"TOP GUN," short on talk, long on dogfights, brings back the flyboy at his tower-buzzing best. Tom Cruise, with all the right stuff in all the right places, stars as a hotshot jet pilot who bucks the standard operating procedures in this man's Navy. Naturally, the Navy means to turn him into a team player.

"Top Gun" is basically "An Officer and a Gentleman" with less spirit and depth. But it's still fine formula movie-making -- like a feature-length "Be All That You Can Be" commercial. It's got lots of loud music, hot colors, heat-seeking missiles and other pointed objects. Real men squint into the radar's gleam below deck, while real men hunt MiGs upstairs.

Only the best of these make it to Top Gun, a military grad school for the sharpest shooters. Nicknamed "Fightertown U.S.A.," it becomes a proving ground for Cruise as Maverick, whose seat-of-the-pants flying style scores hits but endangers the rest of the wing. Standing between Maverick and top honors is his rival, the by-the-book Ice Man, with Val Kilmer in this refreshingly honorable role. Tom Skerritt also stars as a caring CO, with Kelly McGillis as the astrophysicist who loves Maverick and Anthony Edwards as Maverick's easygoing radar intercept officer.

"Top Gun," gets under way without a wasted moment of character development, as the jets scramble off the bucking flight deck of a carrier. They've got bogeys in the wild blue yonder, MiGs upstairs. And a dizzying, high-speed mission of F-14 Tomcat and mouse ensues.

You don't have to love war-mongering, missiles or shooting down MiGs to appreciate the scenery in this young males' fantasy. Cruise, paired with the magnificent McGillis for his love scenes, is a sight in himself. It's the standard stuff, except that they kiss as if they were attempting tonsillectomies.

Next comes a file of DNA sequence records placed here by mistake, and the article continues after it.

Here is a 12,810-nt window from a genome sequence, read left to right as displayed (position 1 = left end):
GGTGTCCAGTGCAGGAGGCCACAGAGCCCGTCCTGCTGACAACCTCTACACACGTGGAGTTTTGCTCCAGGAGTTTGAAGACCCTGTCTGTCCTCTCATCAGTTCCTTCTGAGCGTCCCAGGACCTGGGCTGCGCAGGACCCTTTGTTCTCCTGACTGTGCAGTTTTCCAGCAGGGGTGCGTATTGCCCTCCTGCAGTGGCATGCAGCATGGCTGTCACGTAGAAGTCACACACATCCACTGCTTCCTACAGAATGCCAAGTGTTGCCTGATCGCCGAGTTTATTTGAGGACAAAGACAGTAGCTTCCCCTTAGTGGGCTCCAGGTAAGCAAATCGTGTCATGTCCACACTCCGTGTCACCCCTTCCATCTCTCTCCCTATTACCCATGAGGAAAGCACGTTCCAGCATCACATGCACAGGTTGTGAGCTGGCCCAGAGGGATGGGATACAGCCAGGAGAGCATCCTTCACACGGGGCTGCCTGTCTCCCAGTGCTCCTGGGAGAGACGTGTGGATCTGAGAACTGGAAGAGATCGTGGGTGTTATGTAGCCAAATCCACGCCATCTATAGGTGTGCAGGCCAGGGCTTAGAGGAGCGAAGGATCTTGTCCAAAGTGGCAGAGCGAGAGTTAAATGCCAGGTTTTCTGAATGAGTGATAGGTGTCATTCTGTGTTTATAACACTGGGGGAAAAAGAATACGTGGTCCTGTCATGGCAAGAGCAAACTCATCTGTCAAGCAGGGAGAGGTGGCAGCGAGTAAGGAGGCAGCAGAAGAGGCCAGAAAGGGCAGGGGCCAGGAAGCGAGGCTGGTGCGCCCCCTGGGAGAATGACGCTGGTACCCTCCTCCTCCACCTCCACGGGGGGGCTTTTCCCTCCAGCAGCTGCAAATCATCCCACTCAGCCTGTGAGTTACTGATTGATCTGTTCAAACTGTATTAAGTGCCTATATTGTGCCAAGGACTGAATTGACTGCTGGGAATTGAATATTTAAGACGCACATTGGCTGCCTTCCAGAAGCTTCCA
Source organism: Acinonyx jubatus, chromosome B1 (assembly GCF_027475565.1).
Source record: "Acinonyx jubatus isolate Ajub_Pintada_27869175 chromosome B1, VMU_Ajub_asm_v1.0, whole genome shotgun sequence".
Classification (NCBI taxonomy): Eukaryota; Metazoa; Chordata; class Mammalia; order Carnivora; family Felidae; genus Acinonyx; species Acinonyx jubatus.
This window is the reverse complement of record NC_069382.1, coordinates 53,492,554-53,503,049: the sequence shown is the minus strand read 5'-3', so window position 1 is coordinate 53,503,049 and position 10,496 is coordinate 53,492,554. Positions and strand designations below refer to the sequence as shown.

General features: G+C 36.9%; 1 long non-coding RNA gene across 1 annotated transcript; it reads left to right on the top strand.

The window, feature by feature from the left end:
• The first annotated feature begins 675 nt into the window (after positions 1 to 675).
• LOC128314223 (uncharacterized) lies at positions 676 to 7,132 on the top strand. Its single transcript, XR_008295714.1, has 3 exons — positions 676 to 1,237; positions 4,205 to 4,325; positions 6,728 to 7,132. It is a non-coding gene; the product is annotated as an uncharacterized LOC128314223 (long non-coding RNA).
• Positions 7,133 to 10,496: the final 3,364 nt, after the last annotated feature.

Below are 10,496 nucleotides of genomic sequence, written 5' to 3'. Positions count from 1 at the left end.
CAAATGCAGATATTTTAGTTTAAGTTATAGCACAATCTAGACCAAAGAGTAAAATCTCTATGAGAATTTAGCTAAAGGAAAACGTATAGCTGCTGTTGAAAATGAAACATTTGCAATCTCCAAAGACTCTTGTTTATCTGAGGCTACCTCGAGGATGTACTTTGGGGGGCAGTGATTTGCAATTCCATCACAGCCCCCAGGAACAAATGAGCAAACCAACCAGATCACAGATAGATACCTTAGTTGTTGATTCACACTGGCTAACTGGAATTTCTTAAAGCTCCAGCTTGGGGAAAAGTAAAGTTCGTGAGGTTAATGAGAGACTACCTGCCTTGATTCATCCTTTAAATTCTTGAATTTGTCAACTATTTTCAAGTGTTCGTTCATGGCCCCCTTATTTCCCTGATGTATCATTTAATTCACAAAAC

Hunk watchers will probably prefer the many locker room scenes in which Cruise and the other square-jawed types cavort in their towels and skivvies.

The hero may not have furthered his acting career here, but he is on the verge of becoming the most likable man's man since Clark Gable. And McGillis acquits herself with dignity, which is no mean feat when you're the sex object.

The script is tidy, with its pat relationships and predictable sky jinks. Surprisingly, it's directed without a lot of visual imagination by Tony Scott, who makes dazzling commercials with brother Ridley Scott. It's like a high-flying, g-pulling video, impressively speedy but hard to follow. Since the actors wear oxygen masks in flight, their reactions are lost along with the human drama.

The movie's major problem is that it's a war movie without a war. Nonetheless, it's a heroic and dashing work of derring-do. And besides, wouldn't you sit through a little posturing and pro-militarism to watch Tom Cruise?

TOP GUN (PG) -- This movie opens Monday at area theaters.